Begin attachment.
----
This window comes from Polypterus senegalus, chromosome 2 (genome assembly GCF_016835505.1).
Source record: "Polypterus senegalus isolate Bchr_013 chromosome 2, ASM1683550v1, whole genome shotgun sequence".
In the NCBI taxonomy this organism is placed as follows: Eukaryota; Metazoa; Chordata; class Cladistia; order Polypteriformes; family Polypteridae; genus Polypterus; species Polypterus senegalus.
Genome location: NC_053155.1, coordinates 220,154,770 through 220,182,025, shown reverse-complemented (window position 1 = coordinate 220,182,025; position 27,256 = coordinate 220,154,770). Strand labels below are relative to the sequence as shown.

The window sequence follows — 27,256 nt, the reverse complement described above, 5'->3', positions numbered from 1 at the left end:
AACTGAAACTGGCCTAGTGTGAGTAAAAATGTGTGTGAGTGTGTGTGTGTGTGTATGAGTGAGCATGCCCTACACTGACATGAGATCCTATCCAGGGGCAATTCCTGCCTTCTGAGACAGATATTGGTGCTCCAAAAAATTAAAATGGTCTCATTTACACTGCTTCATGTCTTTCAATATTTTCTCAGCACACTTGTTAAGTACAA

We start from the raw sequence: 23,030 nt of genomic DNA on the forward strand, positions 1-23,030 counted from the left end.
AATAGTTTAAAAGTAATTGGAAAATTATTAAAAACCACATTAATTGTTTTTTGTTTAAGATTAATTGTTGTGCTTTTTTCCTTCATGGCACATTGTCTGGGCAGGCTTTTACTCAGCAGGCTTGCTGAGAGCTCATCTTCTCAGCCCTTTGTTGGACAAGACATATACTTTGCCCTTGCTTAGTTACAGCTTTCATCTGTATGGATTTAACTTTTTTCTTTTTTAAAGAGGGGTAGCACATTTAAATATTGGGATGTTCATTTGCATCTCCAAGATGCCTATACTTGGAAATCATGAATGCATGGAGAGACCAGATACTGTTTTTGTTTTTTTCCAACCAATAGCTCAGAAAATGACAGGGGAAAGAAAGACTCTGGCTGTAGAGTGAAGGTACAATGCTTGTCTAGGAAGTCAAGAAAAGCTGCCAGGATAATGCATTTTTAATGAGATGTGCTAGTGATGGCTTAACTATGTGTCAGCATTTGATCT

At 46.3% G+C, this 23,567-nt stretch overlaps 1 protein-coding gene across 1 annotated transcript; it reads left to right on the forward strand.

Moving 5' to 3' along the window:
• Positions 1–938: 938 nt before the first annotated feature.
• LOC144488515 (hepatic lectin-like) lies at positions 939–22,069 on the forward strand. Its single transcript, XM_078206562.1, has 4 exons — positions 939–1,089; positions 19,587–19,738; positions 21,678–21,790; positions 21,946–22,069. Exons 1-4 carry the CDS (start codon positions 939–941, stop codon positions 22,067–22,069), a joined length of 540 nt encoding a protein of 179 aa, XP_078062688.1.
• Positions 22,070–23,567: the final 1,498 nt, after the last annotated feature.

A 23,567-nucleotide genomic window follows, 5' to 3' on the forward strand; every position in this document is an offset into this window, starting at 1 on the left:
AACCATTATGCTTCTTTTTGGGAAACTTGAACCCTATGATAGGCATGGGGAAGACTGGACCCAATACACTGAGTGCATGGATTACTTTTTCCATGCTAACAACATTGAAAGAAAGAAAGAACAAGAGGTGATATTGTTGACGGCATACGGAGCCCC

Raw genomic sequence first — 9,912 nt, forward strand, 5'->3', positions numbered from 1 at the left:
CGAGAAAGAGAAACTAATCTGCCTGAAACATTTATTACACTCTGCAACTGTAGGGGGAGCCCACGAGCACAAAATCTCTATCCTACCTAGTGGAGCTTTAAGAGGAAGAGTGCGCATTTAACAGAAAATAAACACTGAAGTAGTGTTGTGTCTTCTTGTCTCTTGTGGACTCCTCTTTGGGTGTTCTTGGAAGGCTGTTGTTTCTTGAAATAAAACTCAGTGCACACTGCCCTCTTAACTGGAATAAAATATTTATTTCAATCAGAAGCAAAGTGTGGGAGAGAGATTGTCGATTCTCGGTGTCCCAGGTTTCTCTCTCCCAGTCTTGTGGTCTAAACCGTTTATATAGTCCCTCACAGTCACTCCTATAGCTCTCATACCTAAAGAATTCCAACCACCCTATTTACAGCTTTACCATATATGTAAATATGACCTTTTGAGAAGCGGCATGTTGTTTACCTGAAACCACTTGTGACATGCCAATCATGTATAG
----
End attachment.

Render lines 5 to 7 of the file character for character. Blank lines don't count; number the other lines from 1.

The window sequence follows — 27,256 nt, the reverse complement described above, 5'->3', positions numbered from 1 at the left end:
AACTGAAACTGGCCTAGTGTGAGTAAAAATGTGTGTGAGTGTGTGTGTGTGTGTATGAGTGAGCATGCCCTACACTGACATGAGATCCTATCCAGGGGCAATTCCTGCCTTCTGAGACAGATATTGGTGCTCCAAAAAATTAAAATGGTCTCATTTACACTGCTTCATGTCTTTCAATATTTTCTCAGCACACTTGTTAAGTACAA

We start from the raw sequence: 23,030 nt of genomic DNA on the forward strand, positions 1-23,030 counted from the left end.